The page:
Exhibit D – Donovan Mitchell can fly.

Exhibit E – Don’t box out Donovan Mitchell at your own peril.


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Jayson Tatum
Boston Celtics

13.9 points per game, 5.5 rebounds, 1 steal, 50% FG, 46% from 3

Jayson Tatum is an enigma when it comes to conventional stand out rookie seasons. He has put together a superb Rookie of the Year resume, all while playing on the Eastern Conference’s top seeded team. Usually rookies on contending teams, such as the Celtics, are devoid of opportunity and are generally unearthed in the leaner years to come.

Not Tatum though. He has exploded onto the scene, cementing himself as an integral piece to the Celtics championship push. Tatum is an incredible defender for his age, with his size and wingspan allowing him to compete with the NBA’s elite wing players. Add to that his shooting percentages, which are simply off the charts, and you have one of the most complete rookies to enter the league in a long time.

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Kyle Kuzma
Los Angeles Lakers

16.8 points per game, 6.4 rebounds, 46% FG, 37% from 3

Kyle Kuzma, wrongly or rightly, entered the NBA as an afterthought to many within the league. Taken with the 27th pick by Brooklyn, he found himself in LA as part of the D’Angelo Russell fiasco, the deal sweetener thrown into the trade to make the bookkeeper happy.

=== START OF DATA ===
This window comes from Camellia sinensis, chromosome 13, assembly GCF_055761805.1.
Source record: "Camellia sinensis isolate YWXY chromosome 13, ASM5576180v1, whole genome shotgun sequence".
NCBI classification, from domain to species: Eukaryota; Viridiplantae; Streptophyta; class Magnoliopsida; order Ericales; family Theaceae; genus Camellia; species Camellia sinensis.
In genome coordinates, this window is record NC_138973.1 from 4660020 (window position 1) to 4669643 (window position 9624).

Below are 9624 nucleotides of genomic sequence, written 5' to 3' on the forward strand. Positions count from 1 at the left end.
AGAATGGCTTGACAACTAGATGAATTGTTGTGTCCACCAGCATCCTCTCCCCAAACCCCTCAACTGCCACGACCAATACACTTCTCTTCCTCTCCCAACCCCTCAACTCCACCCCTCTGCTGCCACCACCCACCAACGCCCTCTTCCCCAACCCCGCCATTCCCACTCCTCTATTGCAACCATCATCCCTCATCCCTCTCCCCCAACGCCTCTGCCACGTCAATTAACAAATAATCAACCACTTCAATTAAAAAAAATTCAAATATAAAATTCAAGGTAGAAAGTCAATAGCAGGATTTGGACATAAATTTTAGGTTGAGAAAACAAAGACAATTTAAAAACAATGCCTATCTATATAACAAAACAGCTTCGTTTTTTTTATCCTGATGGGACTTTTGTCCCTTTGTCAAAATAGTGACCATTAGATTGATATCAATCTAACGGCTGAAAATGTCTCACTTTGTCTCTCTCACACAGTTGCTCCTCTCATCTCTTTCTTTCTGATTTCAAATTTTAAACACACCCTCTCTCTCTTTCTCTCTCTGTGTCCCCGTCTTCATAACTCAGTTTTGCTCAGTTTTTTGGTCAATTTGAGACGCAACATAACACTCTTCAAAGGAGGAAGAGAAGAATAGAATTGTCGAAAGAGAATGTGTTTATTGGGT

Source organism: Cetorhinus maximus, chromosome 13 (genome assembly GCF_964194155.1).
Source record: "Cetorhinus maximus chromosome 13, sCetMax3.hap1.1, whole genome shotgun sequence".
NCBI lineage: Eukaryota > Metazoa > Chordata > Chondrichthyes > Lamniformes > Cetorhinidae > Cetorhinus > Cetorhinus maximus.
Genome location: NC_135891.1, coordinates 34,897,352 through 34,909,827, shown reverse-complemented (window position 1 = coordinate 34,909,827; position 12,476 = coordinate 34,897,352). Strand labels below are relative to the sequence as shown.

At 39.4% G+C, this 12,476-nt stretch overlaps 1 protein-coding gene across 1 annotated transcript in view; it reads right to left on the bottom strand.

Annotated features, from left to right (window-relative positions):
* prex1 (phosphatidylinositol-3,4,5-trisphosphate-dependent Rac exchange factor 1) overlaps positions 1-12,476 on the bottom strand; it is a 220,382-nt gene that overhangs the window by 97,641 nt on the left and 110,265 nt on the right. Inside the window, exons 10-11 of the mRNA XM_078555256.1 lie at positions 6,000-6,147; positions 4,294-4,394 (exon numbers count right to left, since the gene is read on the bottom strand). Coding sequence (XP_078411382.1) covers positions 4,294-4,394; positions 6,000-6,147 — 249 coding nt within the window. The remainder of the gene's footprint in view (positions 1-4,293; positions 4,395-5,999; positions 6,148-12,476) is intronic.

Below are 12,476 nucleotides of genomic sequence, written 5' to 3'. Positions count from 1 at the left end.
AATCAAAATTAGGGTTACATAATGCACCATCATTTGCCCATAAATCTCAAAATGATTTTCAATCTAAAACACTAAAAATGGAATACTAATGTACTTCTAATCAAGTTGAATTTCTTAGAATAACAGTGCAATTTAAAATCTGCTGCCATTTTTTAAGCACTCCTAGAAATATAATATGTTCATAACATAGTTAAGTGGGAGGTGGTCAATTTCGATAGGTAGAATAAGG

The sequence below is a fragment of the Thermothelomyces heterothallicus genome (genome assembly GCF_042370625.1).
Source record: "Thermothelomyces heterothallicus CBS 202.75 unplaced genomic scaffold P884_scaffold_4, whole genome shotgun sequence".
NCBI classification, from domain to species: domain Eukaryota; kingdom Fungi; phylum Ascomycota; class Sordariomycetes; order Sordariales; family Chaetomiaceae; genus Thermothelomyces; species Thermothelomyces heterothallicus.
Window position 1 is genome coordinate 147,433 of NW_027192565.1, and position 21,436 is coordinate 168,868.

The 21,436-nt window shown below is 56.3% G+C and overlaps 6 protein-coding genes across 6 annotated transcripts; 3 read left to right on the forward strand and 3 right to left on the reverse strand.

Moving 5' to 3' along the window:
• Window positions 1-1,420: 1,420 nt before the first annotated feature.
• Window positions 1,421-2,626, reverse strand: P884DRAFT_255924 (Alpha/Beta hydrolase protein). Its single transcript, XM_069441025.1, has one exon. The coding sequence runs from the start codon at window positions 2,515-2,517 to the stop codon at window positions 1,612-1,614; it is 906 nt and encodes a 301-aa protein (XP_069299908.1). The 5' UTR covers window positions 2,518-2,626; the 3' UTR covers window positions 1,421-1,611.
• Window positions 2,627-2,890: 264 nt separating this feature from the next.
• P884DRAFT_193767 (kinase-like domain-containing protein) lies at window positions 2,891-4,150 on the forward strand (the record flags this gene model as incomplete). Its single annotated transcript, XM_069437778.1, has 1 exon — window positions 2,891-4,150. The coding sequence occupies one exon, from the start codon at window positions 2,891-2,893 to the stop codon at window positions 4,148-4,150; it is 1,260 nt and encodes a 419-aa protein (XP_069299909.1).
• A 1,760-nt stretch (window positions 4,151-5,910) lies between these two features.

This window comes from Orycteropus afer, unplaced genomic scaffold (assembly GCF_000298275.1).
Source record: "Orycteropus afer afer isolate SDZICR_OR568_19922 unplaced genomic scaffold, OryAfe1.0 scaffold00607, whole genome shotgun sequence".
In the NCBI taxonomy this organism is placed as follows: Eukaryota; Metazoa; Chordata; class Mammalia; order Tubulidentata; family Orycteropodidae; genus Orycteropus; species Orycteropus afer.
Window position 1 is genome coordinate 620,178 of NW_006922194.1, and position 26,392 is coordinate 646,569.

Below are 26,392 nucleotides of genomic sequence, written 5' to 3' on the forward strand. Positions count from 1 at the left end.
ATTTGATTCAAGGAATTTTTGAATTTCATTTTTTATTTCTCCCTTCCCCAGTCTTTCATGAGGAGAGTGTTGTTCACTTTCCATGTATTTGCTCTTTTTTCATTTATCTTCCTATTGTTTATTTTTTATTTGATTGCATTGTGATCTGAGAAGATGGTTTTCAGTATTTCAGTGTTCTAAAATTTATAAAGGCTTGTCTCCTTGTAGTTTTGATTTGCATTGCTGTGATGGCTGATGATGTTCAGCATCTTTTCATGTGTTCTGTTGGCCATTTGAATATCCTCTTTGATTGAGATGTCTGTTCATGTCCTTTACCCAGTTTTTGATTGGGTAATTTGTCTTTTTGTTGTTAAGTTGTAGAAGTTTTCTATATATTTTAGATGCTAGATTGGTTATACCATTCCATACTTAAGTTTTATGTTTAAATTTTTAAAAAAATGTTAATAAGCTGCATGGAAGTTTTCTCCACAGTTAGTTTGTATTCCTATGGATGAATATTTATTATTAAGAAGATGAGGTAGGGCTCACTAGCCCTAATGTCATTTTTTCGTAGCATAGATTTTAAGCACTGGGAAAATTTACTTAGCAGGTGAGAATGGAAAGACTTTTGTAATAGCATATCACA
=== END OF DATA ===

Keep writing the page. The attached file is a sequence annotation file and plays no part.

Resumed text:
At the halfway point of his rookie campaign, Kuzma is no longer an afterthought, in fact he has taken centre stage in the Lakers rebuild. While the Ball family may still hold a monopoly on the LA spotlight, Kuzma is letting his game do the talking. With his 6-foot-9 frame and athleticism to match, he can score from anywhere on the court, nearly anytime he wants.

While he is carrying the Lakers scoring load (leading scorer on LA’s roster), Kuzma needs to develop his defensive game if he wants to fulfill his All-Star potential. He ranks in the bottom 30 players in the league for defensive real plus/minus stats, which in plain English means he is not a very good defender. He has the length and physical ability to have an impact on the other side of the court, so this is simply an area of his game he will need to develop.

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Lauri Markkanen
Chicago Bulls

15.5 points per game, 7.6 rebounds, 43% FG, 37% from 3

Lauri Markkanen is part of the new wave of NBA seven-foot unicorns. No longer does the big man sit in the paint and attack the rim all game, now they display handles the envy of many a guard and knock down threes from Steph Curry range.